This issue cropped up with the switch to optics/carbine buffer systems. Companies like WOA and CLE have done a good job controlling their port diameters for SR match builds. If you have a grossly oversized port, you will be SOL. The easy button is to buy a complete upper from WOA.

Gewehr43 04-11-2020 01:00 PM

Quote:

Originally Posted by WindLogik (Post 1928362)
Unfortuneately, this is a common problem while running a 20" AR service rifle barrel on a carbine buffer system (I'm assuming you're using that). You should be running a slower powder like Varget or RE15. The gas port on a SR barrel for a FL gas system is typically in the neighborhood of .095". Best you can do is match the standard A2 buffer at 5.2 OZ. This translates to an H3 carbine buffer. Use this with a standard carbine spring (same stiffness as an A2 spring). This should fix your problem assuming you are using a proper SR load (77 grain bullet with correct powder) and your gas port is properly sized. The other thing you can do to add weight is use an M16 style bolt carrier, this will ad a bit more weight.

This issue cropped up with the switch to optics/carbine buffer systems. Companies like WOA and CLE have done a good job controlling their port diameters for SR match builds. If you have a grossly oversized port, you will be SOL. The easy button is to buy a complete upper from WOA.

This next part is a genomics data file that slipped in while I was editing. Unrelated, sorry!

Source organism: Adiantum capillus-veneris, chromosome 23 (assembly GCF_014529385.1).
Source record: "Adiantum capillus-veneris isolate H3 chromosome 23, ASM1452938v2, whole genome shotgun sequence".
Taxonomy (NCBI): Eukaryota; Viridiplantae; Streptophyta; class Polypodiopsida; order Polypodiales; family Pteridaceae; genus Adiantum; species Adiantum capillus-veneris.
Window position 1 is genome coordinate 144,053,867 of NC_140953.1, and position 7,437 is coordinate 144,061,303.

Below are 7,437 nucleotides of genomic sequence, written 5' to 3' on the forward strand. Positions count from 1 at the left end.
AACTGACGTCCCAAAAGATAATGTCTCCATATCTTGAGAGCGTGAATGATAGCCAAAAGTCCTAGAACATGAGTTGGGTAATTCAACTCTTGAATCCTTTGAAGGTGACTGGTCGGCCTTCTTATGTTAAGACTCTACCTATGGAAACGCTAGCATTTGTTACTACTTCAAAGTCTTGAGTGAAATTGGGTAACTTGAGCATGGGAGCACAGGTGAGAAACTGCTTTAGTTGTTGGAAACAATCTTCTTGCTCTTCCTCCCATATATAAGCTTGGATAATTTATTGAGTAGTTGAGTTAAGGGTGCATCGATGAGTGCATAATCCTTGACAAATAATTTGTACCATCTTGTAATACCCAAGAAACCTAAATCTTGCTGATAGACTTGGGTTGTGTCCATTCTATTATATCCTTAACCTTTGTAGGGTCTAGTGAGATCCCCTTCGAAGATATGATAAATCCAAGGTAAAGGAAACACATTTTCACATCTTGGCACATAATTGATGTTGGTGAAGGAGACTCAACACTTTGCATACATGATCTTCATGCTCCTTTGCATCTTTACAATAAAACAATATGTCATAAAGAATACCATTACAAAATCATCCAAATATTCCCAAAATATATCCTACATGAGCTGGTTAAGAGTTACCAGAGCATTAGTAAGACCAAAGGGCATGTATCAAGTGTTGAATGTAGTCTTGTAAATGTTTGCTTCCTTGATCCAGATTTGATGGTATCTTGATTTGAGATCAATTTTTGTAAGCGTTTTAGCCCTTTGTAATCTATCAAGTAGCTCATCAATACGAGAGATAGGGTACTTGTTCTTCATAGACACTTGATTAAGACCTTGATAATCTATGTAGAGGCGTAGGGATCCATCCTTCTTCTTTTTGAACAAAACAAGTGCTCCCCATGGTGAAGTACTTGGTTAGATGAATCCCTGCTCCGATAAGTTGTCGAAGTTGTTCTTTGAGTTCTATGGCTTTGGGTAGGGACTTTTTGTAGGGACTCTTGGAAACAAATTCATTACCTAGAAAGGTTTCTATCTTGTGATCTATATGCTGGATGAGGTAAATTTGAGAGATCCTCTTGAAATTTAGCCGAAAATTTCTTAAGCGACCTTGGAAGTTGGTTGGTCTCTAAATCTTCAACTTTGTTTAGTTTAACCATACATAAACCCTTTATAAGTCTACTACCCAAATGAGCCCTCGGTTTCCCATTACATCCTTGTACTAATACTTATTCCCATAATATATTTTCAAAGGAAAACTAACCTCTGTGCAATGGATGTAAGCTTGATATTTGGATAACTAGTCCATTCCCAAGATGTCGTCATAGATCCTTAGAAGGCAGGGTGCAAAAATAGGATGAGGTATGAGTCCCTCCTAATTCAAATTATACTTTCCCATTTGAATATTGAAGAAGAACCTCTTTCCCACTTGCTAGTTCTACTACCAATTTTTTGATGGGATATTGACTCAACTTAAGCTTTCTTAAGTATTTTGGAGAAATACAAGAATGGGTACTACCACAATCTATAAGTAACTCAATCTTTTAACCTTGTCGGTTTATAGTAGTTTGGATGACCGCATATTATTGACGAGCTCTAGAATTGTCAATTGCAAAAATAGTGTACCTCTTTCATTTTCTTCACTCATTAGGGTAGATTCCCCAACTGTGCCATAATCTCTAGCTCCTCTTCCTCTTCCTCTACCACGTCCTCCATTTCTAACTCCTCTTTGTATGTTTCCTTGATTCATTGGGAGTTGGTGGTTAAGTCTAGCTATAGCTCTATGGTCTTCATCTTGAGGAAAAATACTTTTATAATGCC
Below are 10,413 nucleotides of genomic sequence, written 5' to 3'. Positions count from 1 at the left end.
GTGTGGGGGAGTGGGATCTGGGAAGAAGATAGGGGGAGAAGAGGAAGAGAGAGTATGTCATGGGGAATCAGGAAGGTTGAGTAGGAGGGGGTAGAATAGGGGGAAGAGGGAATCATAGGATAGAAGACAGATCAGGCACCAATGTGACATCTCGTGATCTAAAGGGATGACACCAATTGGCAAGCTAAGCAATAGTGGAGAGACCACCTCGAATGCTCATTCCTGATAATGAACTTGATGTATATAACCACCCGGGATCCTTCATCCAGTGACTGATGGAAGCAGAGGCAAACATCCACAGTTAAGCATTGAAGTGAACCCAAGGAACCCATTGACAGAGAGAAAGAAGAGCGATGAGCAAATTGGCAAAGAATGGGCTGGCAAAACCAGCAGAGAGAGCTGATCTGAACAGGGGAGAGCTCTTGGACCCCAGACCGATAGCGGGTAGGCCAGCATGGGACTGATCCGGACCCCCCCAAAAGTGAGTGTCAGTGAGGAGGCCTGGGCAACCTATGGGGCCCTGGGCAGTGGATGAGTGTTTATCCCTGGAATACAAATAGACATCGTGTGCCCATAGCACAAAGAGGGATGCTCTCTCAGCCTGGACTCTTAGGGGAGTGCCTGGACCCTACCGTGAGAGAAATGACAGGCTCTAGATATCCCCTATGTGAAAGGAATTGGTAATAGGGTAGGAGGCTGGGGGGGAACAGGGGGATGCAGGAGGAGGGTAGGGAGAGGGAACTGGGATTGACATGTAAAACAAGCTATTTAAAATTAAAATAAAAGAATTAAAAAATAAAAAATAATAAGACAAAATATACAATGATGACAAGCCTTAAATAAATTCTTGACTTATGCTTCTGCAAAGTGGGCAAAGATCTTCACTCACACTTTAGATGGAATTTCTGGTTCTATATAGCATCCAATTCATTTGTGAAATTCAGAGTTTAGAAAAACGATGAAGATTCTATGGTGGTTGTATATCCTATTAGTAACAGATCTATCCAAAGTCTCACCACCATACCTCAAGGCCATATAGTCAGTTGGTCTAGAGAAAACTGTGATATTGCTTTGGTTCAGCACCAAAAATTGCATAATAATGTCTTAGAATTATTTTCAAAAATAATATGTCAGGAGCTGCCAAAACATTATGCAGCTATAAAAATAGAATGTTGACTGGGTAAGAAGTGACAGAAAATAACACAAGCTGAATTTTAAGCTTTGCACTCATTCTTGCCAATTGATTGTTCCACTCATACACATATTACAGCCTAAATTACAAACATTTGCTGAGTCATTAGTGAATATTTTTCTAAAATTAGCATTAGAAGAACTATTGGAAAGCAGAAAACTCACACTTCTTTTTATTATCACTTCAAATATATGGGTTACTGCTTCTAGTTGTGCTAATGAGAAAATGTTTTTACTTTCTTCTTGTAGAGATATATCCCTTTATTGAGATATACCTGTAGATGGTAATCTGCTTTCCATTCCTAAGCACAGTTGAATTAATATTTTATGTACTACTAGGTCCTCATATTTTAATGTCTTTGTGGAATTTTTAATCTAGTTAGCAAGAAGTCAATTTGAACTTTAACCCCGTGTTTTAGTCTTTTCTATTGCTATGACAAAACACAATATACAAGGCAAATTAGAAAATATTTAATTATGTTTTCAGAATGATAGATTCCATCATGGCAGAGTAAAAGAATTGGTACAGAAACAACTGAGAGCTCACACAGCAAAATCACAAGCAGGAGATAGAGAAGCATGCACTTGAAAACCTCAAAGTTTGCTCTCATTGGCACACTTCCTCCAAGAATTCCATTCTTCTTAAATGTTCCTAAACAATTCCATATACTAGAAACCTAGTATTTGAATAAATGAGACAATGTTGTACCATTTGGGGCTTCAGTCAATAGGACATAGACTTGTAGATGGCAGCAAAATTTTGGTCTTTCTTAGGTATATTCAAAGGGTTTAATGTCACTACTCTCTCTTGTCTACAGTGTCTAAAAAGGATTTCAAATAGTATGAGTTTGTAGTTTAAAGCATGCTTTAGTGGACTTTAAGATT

You've seen as a common problem that the rubber end of a buffer has been "destroyed" in shooting it?
Or are you referring to the general issues he's having?

WindLogik 04-11-2020 01:26 PM

Quote:

Originally Posted by Gewehr43 (Post 1928381)
You've seen as a common problem that the rubber end of a buffer has been "destroyed" in shooting it?
Or are you referring to the general issues he's having?

I have not seen that. But, I'd expect that most folks would start to troubleshoot before that became an issue. I don't think that a new shooter would have any idea what the recoil should feel like. You'd really have to do it a lot to beat up that urethane. Maybe he's using some kind of crap buffer with a bumper that is cheap, who knows. When I first started tinkering with the "new" rules, I put my 20" A2 upper on a carbine lower with a standard carbine buffer. Shooting my usual 77 grain SR load, the system was so out-of-time that it was bending the rims on the cases. In otherwords, because of the lack of mass, it was extracting cases way, way too early and with way, way too much force. Matching the buffer weight to that of an A2 immediately fixed the problem. This was with a barrel having a proper port for that load, though.

Even in the A2 days, guys would piece together rifles with incorrect gas port diameters. It's something that folks generally don't know about. They slam something together and it doesn't work right. If the OP's port diameter is in the right range, there is no reason he shouldn't be able to run a typical SR load with an H3 buffer.

We tell new folks, time and time again when they start shooting HP, not to buy anything. Invariably, they run out and buy what looks like a HP kit, but literally every component is wrong. From the upper to the sling to the mat to the spotting scope to the trigger to the bullets. I just don't know why new shooters do that. This sounds like that kind of a case. If the shooter is in a local HP community, he should be asking his peers for guidance. Literally, that is one of the purposes of the distinguished program and CMP competitions.

Gewehr43 04-11-2020 04:38 PM

Quote:

Originally Posted by WindLogik (Post 1928392)